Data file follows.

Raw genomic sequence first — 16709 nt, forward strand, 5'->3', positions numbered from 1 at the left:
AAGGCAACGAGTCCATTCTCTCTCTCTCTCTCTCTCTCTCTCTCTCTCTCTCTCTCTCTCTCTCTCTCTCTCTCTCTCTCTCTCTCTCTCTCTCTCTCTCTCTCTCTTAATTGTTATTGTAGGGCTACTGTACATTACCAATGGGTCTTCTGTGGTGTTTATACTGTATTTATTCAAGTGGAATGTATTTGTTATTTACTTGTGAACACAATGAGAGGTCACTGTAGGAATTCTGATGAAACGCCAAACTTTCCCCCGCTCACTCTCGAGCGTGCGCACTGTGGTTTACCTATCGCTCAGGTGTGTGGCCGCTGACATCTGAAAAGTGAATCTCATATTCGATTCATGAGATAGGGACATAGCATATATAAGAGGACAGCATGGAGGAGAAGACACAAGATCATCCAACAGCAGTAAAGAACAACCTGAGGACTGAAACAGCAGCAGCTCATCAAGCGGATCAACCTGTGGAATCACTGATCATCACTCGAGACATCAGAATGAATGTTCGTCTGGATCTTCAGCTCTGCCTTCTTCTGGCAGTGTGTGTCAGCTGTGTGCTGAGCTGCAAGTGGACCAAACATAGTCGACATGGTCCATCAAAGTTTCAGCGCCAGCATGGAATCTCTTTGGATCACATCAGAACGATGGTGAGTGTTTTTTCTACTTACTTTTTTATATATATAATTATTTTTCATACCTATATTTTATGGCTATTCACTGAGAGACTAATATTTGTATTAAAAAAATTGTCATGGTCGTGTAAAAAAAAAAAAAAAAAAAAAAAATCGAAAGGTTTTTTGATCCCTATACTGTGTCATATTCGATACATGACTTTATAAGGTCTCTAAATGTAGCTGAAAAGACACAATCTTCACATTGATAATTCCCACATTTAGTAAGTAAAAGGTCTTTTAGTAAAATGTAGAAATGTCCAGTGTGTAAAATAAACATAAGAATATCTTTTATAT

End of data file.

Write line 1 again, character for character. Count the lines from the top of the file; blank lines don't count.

Raw genomic sequence first — 16709 nt, forward strand, 5'->3', positions numbered from 1 at the left: